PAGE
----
What are wetlands, floodplains and riverfronts?

Wetlands include the obviously wet areas such as lakes, ponds, rivers, streams, marshes and swamps. Legally, the term also includes areas where groundwater is near or above the surface of the ground long enough during the growing season to support wetland vegetation and establish hydric soil conditions. They may be dry for a significant portion of the year. Wetlands are called Bordering Vegetated Wetlands (BVW) if they are adjacent to a water body. Isolated Wetlands are unconnected to a water body and may include seasonal or “vernal” pools.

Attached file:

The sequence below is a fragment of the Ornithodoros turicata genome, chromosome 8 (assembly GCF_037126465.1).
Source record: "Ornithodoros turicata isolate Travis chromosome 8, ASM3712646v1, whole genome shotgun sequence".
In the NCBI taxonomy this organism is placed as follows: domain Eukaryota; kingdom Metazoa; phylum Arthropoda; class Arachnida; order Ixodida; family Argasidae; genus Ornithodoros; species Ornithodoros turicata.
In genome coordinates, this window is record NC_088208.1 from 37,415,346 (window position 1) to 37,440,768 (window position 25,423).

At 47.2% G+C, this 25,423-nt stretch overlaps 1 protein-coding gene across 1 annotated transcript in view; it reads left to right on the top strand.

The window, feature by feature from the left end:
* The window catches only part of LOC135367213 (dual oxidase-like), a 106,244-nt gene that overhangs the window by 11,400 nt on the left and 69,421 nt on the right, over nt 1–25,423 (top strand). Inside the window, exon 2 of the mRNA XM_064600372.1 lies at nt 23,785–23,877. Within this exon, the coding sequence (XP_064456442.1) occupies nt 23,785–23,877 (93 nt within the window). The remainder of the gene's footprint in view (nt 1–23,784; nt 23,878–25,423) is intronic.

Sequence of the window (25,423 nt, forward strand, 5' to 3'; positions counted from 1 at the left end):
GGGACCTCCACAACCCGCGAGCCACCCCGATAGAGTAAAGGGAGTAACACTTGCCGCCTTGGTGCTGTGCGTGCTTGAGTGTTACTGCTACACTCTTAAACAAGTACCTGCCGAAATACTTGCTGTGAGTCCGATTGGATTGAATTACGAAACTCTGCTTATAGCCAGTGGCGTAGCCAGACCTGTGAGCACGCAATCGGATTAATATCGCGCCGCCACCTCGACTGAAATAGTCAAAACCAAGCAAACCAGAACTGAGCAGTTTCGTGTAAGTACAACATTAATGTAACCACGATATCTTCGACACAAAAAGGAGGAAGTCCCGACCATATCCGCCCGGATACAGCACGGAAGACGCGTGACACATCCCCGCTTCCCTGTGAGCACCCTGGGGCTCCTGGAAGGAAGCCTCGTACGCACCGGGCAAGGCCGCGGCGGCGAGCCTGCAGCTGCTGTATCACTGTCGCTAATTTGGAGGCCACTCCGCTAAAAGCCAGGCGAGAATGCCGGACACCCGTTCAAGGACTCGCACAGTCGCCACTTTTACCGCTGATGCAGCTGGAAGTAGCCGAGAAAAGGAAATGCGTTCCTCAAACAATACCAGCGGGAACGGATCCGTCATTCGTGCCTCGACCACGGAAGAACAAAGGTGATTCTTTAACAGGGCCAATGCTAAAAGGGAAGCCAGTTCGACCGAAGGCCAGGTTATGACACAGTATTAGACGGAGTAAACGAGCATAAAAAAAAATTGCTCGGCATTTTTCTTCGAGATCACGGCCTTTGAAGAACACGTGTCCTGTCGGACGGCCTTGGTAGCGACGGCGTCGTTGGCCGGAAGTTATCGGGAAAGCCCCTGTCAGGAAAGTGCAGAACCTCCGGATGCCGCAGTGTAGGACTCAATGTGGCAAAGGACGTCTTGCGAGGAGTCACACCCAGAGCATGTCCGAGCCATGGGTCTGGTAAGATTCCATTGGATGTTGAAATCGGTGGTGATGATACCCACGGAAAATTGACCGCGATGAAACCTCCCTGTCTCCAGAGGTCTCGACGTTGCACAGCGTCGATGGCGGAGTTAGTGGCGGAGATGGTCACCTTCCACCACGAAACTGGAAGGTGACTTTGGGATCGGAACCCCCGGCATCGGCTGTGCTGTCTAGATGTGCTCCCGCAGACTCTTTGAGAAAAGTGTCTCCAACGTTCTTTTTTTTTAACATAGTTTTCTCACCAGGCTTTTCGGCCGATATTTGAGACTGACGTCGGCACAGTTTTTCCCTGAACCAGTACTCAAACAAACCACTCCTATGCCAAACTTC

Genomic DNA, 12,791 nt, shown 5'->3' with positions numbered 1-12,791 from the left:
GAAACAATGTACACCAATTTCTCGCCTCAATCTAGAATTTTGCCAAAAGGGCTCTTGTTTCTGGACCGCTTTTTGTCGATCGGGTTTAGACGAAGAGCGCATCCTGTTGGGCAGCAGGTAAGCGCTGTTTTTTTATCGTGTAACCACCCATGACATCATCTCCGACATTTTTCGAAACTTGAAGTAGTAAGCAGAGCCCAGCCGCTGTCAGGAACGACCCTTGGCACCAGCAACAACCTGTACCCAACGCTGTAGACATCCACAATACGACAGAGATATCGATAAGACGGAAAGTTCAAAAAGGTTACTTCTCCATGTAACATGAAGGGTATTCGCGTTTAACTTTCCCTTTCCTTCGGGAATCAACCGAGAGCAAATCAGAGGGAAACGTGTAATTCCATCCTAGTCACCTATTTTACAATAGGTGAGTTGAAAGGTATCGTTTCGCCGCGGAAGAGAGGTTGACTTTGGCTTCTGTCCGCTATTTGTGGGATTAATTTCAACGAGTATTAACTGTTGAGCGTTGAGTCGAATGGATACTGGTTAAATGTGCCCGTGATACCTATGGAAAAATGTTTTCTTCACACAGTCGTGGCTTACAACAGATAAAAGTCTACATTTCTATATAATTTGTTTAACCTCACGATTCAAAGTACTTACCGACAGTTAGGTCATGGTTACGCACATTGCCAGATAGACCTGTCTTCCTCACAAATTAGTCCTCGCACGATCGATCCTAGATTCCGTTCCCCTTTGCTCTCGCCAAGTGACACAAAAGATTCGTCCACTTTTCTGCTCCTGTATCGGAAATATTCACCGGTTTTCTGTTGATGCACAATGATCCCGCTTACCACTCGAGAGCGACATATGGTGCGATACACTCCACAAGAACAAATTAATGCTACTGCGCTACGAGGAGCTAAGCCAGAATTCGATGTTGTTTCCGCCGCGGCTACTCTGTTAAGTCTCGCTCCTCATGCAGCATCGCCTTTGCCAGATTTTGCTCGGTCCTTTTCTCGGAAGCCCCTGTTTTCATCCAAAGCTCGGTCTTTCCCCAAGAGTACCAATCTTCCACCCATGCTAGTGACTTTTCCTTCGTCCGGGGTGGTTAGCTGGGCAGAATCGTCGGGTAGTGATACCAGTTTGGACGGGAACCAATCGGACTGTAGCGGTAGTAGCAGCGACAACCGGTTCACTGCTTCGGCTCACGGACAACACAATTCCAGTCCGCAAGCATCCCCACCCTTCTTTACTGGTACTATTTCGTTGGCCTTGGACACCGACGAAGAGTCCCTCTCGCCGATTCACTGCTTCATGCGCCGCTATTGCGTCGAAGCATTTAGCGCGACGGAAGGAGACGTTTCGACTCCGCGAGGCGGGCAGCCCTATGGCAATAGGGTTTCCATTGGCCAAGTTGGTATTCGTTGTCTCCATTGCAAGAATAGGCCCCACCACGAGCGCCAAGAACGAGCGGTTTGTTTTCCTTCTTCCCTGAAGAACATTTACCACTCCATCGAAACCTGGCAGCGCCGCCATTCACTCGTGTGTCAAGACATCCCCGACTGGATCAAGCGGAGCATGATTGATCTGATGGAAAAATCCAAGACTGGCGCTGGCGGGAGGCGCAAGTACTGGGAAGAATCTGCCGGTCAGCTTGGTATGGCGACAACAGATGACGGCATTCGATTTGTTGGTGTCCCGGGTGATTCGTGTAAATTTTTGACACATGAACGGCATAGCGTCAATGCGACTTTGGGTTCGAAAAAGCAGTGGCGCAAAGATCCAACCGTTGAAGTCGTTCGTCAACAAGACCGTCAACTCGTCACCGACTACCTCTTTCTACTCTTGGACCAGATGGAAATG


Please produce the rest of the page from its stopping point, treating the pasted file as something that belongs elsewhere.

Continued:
Floodplains are areas bordering rivers and streams that flood following rain storms or snowmelt.

Riverfront Areas border rivers and streams that flow throughout the year (perennial) and extend, under state law, 200 feet from the edge of the bank or mean annual high water elevation.

Show All Answers

1. What are wetlands, floodplains and riverfronts?
2. Why are wetlands, floodplains and riverfronts protected?
3. How are boundaries of wetlands and floodplains identified?
4. What activities are subject to the Wetlands Protection Act?
5. What if work is planned in or near a resource area?
6. What happens if a violation of the Act occurs?
7. What other wetland related regulations may apply?
8. How can I get more information?